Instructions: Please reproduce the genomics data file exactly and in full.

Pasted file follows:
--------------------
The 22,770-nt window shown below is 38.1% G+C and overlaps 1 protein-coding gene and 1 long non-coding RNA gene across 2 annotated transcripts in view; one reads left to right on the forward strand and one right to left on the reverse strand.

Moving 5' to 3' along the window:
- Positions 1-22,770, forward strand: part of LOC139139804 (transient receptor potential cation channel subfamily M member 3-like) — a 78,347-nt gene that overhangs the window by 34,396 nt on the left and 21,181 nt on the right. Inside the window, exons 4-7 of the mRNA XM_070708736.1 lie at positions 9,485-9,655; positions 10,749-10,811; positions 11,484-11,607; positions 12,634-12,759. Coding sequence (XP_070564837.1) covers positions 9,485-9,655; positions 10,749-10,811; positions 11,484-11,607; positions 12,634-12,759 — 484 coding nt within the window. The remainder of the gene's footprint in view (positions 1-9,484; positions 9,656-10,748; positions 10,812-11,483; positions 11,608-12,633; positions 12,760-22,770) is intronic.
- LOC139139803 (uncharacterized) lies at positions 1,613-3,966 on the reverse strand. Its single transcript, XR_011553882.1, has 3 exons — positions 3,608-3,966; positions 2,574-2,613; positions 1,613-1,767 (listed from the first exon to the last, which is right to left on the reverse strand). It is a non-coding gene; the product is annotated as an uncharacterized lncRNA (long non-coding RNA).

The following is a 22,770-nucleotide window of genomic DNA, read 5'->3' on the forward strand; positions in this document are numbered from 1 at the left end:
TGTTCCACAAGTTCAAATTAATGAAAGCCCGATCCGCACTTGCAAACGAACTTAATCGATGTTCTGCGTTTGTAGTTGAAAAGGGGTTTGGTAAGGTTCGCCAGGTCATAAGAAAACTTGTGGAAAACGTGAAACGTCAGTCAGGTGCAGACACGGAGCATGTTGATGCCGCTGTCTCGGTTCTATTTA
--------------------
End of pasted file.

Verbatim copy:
The 22,770-nt window shown below is 38.1% G+C and overlaps 1 protein-coding gene and 1 long non-coding RNA gene across 2 annotated transcripts in view; one reads left to right on the forward strand and one right to left on the reverse strand.

Moving 5' to 3' along the window:
- Positions 1-22,770, forward strand: part of LOC139139804 (transient receptor potential cation channel subfamily M member 3-like) — a 78,347-nt gene that overhangs the window by 34,396 nt on the left and 21,181 nt on the right. Inside the window, exons 4-7 of the mRNA XM_070708736.1 lie at positions 9,485-9,655; positions 10,749-10,811; positions 11,484-11,607; positions 12,634-12,759. Coding sequence (XP_070564837.1) covers positions 9,485-9,655; positions 10,749-10,811; positions 11,484-11,607; positions 12,634-12,759 — 484 coding nt within the window. The remainder of the gene's footprint in view (positions 1-9,484; positions 9,656-10,748; positions 10,812-11,483; positions 11,608-12,633; positions 12,760-22,770) is intronic.
- LOC139139803 (uncharacterized) lies at positions 1,613-3,966 on the reverse strand. Its single transcript, XR_011553882.1, has 3 exons — positions 3,608-3,966; positions 2,574-2,613; positions 1,613-1,767 (listed from the first exon to the last, which is right to left on the reverse strand). It is a non-coding gene; the product is annotated as an uncharacterized lncRNA (long non-coding RNA).

The following is a 22,770-nucleotide window of genomic DNA, read 5'->3' on the forward strand; positions in this document are numbered from 1 at the left end:
TGTTCCACAAGTTCAAATTAATGAAAGCCCGATCCGCACTTGCAAACGAACTTAATCGATGTTCTGCGTTTGTAGTTGAAAAGGGGTTTGGTAAGGTTCGCCAGGTCATAAGAAAACTTGTGGAAAACGTGAAACGTCAGTCAGGTGCAGACACGGAGCATGTTGATGCCGCTGTCTCGGTTCTATTTA